Dependencies that need user data

Finally, we arrive to the main point. What if our dependencies need some data at runtime? For example, if we wanted to create a UserInformation service, which wraps a User instance?

Well, who said the the methods by which we obtain the dependencies need to be parameterless?

// Interface
trait UserInformationComponent {
// What is needed to create the component
def userInformation(user: User)

trait UserInformation {
def userCountry: Country
}
}

// Implementation
trait UserInformationComponentImpl
extends UserInformationComponent {
// Dependencies
this: CountryRepositoryComponent =>

def userInformation(user: User) = new UserInformationImpl(user)

class UserInformationImpl(val user: User) extends UserInformation {
def userCountry: Country {
// Using the dependency
countryRepository.findByEmail(user.email)
}
}
}

// Usage
val env = new UserInformationComponentImpl
with CountryRepositoryComponentImpl
env.userInformation(User("someuser@domain.pl")).userCountry

Isn’t this better than passing the User instance as a method parameter?

Using the Cake Pattern, creating stateful dependencies, which can be created at run-time with user-provided data, and still depend on other components is a breeze. This is similar to a factory method, however with much less noise.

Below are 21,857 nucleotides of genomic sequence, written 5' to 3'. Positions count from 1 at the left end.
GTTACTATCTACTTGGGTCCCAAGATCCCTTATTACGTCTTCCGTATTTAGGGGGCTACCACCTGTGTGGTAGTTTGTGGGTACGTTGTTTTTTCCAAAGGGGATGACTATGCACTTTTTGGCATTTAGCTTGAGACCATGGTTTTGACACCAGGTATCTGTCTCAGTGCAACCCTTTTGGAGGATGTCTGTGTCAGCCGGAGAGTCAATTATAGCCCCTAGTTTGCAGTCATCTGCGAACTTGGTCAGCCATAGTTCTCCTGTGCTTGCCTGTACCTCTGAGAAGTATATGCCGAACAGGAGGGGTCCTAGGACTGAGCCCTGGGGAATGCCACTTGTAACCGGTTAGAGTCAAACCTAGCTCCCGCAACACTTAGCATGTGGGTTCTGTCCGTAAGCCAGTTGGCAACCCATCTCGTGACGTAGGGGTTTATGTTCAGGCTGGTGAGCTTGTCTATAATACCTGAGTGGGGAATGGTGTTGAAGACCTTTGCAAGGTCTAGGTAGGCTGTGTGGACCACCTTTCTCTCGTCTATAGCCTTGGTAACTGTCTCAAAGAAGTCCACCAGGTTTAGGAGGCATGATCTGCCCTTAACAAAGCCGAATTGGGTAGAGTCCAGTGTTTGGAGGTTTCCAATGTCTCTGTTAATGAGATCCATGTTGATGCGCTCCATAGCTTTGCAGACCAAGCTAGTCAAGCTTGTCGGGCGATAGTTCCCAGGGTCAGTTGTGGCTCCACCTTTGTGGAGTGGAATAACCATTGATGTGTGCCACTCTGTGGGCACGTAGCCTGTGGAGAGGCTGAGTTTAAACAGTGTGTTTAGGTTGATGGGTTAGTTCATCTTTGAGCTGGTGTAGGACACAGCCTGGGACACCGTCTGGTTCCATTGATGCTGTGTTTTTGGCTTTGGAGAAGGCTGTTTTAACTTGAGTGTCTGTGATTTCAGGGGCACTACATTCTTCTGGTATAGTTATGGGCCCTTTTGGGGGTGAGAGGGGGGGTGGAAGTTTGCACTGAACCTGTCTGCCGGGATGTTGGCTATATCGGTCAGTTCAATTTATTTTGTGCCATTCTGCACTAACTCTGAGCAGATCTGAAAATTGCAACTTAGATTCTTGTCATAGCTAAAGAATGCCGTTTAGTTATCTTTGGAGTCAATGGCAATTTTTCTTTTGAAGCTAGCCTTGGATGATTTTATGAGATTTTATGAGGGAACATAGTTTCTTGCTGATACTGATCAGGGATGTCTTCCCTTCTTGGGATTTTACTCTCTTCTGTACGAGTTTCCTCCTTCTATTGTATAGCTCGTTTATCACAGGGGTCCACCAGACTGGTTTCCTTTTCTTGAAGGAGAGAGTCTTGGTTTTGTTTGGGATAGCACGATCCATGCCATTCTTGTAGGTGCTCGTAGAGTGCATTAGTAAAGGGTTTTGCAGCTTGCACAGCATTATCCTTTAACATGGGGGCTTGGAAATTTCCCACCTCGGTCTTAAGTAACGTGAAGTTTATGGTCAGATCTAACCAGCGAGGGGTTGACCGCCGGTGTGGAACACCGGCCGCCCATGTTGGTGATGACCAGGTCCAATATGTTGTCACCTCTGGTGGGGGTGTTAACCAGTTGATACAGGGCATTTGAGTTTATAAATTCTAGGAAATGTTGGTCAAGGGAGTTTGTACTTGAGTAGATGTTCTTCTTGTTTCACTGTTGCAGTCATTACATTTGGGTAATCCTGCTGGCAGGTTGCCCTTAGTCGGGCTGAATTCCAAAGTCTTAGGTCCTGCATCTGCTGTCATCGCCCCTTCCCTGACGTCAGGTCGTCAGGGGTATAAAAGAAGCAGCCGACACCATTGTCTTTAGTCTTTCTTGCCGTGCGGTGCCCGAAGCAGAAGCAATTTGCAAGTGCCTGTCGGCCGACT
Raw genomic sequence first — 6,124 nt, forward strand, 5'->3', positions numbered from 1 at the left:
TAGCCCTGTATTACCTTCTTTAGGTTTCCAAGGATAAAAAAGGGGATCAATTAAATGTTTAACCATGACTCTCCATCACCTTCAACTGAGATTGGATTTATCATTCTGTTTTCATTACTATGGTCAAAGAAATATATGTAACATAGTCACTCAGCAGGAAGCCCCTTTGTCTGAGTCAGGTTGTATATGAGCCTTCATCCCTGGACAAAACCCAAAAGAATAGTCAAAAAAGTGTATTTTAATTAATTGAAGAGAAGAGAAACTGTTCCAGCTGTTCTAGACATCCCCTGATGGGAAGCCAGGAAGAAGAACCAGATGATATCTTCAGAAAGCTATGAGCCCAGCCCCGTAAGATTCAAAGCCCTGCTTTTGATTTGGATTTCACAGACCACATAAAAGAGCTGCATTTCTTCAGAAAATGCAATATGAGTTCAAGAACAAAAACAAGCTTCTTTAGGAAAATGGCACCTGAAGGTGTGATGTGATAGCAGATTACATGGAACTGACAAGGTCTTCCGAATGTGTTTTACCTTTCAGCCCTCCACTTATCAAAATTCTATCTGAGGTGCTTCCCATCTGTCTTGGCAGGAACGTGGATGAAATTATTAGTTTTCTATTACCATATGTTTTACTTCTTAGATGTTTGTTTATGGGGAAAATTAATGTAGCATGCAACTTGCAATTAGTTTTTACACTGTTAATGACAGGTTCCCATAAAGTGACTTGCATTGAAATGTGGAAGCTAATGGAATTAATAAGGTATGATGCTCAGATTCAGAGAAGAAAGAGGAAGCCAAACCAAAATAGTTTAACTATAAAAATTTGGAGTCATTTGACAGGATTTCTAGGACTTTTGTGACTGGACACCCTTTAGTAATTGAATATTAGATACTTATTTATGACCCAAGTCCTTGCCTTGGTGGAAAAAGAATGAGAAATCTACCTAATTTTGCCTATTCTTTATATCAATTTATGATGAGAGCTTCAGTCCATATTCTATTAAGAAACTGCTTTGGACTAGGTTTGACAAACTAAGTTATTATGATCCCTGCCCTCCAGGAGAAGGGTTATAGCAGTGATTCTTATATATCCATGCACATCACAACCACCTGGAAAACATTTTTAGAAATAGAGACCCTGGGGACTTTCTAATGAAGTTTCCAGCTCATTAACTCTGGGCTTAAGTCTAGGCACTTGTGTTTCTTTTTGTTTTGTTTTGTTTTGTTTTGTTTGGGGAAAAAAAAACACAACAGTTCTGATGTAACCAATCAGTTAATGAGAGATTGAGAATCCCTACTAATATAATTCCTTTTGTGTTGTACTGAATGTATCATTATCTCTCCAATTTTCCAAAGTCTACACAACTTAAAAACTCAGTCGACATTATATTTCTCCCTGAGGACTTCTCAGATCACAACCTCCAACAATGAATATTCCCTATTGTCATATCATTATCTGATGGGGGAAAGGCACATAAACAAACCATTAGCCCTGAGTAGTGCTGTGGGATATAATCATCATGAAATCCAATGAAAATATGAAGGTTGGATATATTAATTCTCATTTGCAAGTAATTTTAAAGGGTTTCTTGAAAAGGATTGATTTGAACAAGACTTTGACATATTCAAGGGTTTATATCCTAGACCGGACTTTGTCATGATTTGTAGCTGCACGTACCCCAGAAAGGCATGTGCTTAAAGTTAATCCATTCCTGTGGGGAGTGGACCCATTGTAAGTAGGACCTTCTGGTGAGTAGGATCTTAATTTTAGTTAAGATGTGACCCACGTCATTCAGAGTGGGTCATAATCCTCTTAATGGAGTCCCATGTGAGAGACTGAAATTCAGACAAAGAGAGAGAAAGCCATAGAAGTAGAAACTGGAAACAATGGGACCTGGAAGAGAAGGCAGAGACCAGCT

The good and the bad

The good:

  • no framework required, using only language features
  • type safe – a missing dependency is found at compile-time
  • powerful – “assisted inject”, scoping possible by implementing the dependency-providing method appropriately

The bad:

  • quite a lot of boilerplate code: each component has a component interface, implementation, service interface and service implementation

However, I don’t think defining all four parts is always necessary. If there’s only one implementation of a component, you can combine the component interface and implementation into one, and if there’s a need, refactor later.

Adam

From http://www.warski.org/blog/?p=291

Published at DZone with permission of Adam Warski, author and DZone MVB.

(Note: Opinions expressed in this article and its replies are the opinions of their respective authors and not those of DZone, Inc.)

Comments

Liam Knox replied on Fri, 2011/01/14 - 10:56pm

Is it just me but is this the most complex thing ever invented when compared to Spring IoC? I think I will stick to Java and a splash of Spring

Esko Luontola replied on Sun, 2011/01/16 - 4:15pm

I will stick with just having constructor parameters. It doesn't require any framework, it's type safe, and most of all it's simple.